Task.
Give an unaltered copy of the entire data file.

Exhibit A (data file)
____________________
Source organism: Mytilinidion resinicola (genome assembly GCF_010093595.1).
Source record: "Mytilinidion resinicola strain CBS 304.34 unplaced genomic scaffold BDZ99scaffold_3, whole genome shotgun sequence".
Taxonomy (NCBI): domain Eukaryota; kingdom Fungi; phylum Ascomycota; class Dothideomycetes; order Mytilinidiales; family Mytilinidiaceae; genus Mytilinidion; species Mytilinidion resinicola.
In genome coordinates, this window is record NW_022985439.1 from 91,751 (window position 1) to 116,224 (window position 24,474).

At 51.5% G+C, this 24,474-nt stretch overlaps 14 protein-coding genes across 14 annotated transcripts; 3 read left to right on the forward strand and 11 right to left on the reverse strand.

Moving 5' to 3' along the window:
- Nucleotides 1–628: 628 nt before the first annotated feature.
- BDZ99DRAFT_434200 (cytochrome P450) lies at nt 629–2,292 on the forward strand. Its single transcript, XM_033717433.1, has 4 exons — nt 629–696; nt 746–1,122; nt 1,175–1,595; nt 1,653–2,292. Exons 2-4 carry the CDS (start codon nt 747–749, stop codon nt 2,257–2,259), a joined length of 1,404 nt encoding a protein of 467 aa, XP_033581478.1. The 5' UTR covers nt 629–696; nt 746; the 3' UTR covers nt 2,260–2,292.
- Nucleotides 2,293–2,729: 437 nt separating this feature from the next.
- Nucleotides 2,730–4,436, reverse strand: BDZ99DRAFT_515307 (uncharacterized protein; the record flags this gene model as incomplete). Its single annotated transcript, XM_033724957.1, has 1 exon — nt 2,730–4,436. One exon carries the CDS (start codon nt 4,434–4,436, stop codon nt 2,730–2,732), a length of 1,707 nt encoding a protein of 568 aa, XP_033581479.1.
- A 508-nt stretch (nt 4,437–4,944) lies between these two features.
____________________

Source organism: Mytilinidion resinicola (genome assembly GCF_010093595.1).
Source record: "Mytilinidion resinicola strain CBS 304.34 unplaced genomic scaffold BDZ99scaffold_3, whole genome shotgun sequence".
Taxonomy (NCBI): domain Eukaryota; kingdom Fungi; phylum Ascomycota; class Dothideomycetes; order Mytilinidiales; family Mytilinidiaceae; genus Mytilinidion; species Mytilinidion resinicola.
In genome coordinates, this window is record NW_022985439.1 from 91,751 (window position 1) to 116,224 (window position 24,474).

At 51.5% G+C, this 24,474-nt stretch overlaps 14 protein-coding genes across 14 annotated transcripts; 3 read left to right on the forward strand and 11 right to left on the reverse strand.

Moving 5' to 3' along the window:
- Nucleotides 1–628: 628 nt before the first annotated feature.
- BDZ99DRAFT_434200 (cytochrome P450) lies at nt 629–2,292 on the forward strand. Its single transcript, XM_033717433.1, has 4 exons — nt 629–696; nt 746–1,122; nt 1,175–1,595; nt 1,653–2,292. Exons 2-4 carry the CDS (start codon nt 747–749, stop codon nt 2,257–2,259), a joined length of 1,404 nt encoding a protein of 467 aa, XP_033581478.1. The 5' UTR covers nt 629–696; nt 746; the 3' UTR covers nt 2,260–2,292.
- Nucleotides 2,293–2,729: 437 nt separating this feature from the next.
- Nucleotides 2,730–4,436, reverse strand: BDZ99DRAFT_515307 (uncharacterized protein; the record flags this gene model as incomplete). Its single annotated transcript, XM_033724957.1, has 1 exon — nt 2,730–4,436. One exon carries the CDS (start codon nt 4,434–4,436, stop codon nt 2,730–2,732), a length of 1,707 nt encoding a protein of 568 aa, XP_033581479.1.
- A 508-nt stretch (nt 4,437–4,944) lies between these two features.